May 6th, 2019 (Classics – Top 3)

This past week I have been away and lamenting the fact there aren’t any movies that I care to see or spend money on at the theatre.  I am also recognizing that many of my favourite films are ones I have seen long ago and haven’t been reviewed here.  I was asked just a couple days ago what memorable movies have I watched lately and I was hard pressed to think of many.  It is easier to back into my own personal archives in my head to come up with favourite movies. So as a result I will take some time to talk about films that are on the top of my list.  Typically when I am asked about my favourite film I will say that I have three.  There are lists that were noted earlier in my writing.  The top ones haven’t changed. But let me expand upon the selections and why.
Shawshank Redemption is a choice that I have discussed before usually referring to other films or lists.  To me, this is really a film about friendship and hope. Having just spent a few days with a really good friend, I value this tremendously. Andy Dufresne (Tim Robbins) is a young banker and accused of murdering his wife, who had announced she was divorcing him. He is found guilty and sent to a Maine prison in the 40s. He meets up with “Red”, played brilliantly by Morgan Freeman. Most, if not all readers, will know the plot from here as Andy goes through his time at Shawshank. These two men and others around them find the value of hope, and friendship as well as being “institutionalized”. There is drama and suspense and an unexpected resolution. I think I am most moved by one the closing scenes with Red. Andy has made a request of him and he looks to fulfill it. In that moment when an uncertain leap of faith has materialized a lifeline is given.  Hope.  This is an old reliable film that I can watch time and again.  Each time it moves me even though I know where the story is going.  The performances are universally solid. The warden, the chief of the guards (Mr Hadley) and the librarian are all very good.  This is a film on the top of many people’s lists that I know, both men and women. It surprises me a little about women since they are not represented here for the story.  But I think a good story is still a good story. See it if you haven’t. See it again if you haven’t in a while.

Jaws I re-saw just at the end of December on the big screen at TIFF Lightbox as part of a special presentation. I brought my youngest son.  We had Jaws t-shirts on and watched in a crowded theatre.  This for me is two stories.  There is the small town drama in the beginning for the town council to make a tough decision about beaches being closed during the beginning of peak summer holiday season.  But once made, it turns into an adventure on the sea with nature playing chess with man.  It is a master directorial effort by Steven Spielberg in the film that made his career. With a wonky and temperamental mechanical shark in real life, he found ways for the viewer to believe the shark was there.  Barrels and music were key contributors. Colourful Quint (Robert Shaw) and his story of the USS Indianapolis adds to the seriousness but there are a few laughs along the way.  I saw this film multiple times in the theatre when it first came out as a kid.  I had a memorable plastic shark given as a stocking stuffer that year for Christmas.  I can watch this film time and again. I still have a bucket list item to try and see a great white (or other big shark) up close in their territory.  Quite simply the beginning of summer blockbusters and the remarkable film career for Steven Spielberg.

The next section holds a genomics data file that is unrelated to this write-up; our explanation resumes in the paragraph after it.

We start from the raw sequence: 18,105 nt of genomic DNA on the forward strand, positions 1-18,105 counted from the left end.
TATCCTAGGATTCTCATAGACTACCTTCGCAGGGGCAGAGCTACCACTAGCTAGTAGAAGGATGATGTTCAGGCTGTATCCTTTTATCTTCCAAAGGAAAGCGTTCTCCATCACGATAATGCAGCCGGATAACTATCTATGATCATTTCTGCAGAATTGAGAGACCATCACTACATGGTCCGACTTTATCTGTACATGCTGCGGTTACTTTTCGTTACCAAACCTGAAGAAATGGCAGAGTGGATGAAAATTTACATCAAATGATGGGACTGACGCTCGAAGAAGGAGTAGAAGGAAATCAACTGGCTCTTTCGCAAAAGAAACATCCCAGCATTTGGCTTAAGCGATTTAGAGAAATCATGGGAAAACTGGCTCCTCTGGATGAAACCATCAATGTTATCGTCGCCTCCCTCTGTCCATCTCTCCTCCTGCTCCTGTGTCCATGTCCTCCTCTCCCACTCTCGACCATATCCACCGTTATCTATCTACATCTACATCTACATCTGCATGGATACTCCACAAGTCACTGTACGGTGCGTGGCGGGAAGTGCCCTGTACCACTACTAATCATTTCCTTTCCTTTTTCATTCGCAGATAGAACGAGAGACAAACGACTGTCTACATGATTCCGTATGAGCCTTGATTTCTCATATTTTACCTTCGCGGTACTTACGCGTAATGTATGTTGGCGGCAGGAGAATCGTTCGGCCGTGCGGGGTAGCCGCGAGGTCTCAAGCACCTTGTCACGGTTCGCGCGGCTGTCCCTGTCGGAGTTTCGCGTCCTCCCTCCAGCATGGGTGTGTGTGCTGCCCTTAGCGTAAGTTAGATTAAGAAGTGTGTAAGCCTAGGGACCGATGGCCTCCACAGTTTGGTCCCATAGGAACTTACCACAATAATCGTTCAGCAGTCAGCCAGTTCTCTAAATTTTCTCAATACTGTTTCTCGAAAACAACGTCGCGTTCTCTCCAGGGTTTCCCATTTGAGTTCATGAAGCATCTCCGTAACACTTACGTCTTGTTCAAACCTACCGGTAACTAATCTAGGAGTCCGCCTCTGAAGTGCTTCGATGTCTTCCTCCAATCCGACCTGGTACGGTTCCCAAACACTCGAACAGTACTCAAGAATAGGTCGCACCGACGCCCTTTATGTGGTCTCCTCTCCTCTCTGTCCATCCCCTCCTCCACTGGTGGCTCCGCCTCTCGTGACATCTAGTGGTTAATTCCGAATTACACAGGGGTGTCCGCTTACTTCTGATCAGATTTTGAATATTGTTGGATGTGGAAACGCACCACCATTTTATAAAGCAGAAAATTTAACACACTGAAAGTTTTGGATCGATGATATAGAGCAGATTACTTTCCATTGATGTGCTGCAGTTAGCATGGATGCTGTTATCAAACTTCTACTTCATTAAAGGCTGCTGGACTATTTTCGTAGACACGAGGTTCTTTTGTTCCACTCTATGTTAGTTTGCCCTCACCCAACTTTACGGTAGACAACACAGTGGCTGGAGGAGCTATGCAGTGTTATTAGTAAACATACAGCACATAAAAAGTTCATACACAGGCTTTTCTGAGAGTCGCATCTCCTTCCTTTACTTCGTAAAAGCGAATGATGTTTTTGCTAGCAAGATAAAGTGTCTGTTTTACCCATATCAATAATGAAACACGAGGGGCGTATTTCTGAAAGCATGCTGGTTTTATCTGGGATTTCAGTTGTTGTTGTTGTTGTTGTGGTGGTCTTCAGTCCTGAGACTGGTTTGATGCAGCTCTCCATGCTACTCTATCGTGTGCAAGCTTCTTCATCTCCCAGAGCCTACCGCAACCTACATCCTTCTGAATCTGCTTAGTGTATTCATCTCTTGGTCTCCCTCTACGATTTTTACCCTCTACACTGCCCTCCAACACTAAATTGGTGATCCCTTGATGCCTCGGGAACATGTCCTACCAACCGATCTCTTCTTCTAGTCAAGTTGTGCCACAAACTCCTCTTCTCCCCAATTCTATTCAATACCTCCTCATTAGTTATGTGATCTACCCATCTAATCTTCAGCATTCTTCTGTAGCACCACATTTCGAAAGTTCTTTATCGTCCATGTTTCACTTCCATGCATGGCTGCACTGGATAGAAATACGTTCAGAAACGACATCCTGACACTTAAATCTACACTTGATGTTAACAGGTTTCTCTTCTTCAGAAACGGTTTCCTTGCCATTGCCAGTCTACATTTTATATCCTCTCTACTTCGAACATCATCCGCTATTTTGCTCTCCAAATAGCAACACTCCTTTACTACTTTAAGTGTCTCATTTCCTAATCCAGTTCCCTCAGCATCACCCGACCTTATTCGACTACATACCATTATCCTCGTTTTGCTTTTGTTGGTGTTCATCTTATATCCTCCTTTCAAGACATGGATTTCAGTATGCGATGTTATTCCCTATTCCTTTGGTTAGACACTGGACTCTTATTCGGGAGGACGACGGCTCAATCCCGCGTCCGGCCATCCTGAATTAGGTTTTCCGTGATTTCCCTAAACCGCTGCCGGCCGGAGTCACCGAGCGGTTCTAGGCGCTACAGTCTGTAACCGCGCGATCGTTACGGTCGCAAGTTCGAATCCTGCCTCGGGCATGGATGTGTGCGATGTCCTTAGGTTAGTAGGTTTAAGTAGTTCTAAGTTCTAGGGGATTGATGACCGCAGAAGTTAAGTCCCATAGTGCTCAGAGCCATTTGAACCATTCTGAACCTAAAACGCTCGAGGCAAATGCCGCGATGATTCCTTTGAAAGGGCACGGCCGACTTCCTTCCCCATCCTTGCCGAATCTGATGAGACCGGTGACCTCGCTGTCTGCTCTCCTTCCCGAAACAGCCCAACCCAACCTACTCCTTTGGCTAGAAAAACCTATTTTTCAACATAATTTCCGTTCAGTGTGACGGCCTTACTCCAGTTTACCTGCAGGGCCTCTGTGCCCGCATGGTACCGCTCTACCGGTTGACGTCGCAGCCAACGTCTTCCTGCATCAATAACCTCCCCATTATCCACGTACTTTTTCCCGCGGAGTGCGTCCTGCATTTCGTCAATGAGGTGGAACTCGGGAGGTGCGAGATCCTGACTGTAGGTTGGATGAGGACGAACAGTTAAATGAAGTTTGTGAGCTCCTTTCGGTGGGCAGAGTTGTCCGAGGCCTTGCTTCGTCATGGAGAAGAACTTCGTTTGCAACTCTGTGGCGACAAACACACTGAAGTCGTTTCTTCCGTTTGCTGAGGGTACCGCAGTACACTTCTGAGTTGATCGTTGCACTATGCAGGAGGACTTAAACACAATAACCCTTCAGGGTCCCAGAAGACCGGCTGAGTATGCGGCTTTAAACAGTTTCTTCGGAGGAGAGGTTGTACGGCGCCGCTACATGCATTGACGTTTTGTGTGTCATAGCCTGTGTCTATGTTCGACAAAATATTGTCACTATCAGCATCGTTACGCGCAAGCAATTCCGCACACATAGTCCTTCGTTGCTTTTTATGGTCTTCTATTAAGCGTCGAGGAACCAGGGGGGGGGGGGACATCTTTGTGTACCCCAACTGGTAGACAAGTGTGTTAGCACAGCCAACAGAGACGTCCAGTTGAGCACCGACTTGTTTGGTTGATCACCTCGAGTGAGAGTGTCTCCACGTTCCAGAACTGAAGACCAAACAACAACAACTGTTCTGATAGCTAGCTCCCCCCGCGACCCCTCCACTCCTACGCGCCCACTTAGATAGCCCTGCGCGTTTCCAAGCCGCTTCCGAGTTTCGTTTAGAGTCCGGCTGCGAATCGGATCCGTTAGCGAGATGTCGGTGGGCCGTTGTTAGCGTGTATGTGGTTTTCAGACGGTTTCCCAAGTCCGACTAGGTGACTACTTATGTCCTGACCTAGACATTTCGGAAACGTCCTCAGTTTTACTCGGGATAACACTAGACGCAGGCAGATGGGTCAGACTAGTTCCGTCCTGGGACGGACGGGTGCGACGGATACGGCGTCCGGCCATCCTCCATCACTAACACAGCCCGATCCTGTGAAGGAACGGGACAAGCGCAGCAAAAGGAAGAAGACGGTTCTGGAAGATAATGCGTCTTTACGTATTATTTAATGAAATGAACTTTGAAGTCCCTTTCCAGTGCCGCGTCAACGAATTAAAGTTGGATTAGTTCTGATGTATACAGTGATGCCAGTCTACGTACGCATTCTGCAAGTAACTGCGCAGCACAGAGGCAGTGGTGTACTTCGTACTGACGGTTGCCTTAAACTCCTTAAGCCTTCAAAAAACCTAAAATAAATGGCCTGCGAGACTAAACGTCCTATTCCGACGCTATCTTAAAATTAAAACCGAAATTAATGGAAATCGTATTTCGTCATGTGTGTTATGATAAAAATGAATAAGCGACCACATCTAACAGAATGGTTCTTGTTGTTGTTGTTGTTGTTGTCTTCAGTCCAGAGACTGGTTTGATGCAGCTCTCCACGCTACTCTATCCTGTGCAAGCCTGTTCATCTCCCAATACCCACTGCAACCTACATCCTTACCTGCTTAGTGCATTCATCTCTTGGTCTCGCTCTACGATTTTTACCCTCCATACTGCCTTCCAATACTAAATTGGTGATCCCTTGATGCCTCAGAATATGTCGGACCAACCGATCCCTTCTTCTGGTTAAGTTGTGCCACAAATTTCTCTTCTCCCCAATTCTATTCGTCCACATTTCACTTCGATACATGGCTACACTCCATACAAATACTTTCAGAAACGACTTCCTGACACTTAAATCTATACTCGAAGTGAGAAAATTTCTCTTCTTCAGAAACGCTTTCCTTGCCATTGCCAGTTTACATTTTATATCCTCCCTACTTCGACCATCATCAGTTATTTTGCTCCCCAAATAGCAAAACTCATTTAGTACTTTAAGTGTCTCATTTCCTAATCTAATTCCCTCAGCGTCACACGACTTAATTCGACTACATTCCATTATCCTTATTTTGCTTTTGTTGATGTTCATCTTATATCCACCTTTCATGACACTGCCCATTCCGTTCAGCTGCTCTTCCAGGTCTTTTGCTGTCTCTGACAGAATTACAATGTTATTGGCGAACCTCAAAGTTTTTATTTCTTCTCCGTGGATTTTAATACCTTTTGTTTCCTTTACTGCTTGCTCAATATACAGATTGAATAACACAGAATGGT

Finally I have Amadeus as a third favourite.  I also saw this not too long ago when it played with a live orchestra at the Toronto Hummingbird Centre. What a performance! For me I am in awe of the creative process and Mozart remains one of the world’s foremost composers ever.  He was a rock star of his age, but most think of those composers as stuffy and serious performing “boring” music.  It is far from it. Mozart was creating new and remarkable works that stand the test of time.  When Sir Neville Marriner the music director for Academy of St Martins in the Fields was asked about being part of this film (it was a play first) he said he was interested but only if “not one note of the music was changed”.  It wasn’t.  And the music is another character in the movie.  Listen how Antonio Salieri speaks about the Mozart music he hears and sees on the page.  He is a rival, he wants to be famous himself, but he is angry at God for not giving him the talent. He can only recognize the incarnation.  He represents the “Everyman” who puts in his time and then fades away.  I think the by-play between the two men is remarkable.  F. Murray Abraham won the Oscar for this performance defeating Tom Hulce.  He is amazing.  It is a performance of a lifetime and one he landed right after finishing with Scarface.  There are some funny stories about filming in Prague in the early 80s.  Milos Forman the director was a native Czech who was just returning to his homeland having fled the Communists. Not many films show the creative process.  Fewer still can reflect it as well on such a timeless subject as this one.  Is this story true?  No. There are plenty of accounts that suggest that Salieiri was not in any involved in the death of Mozart.  Still the story is is relatable and compelling.  It is truly heartbreaking to see the great musical genius taken away at such an early age. One wonders what further masterpieces he would have made.  This film showcasing his talent is just another one.

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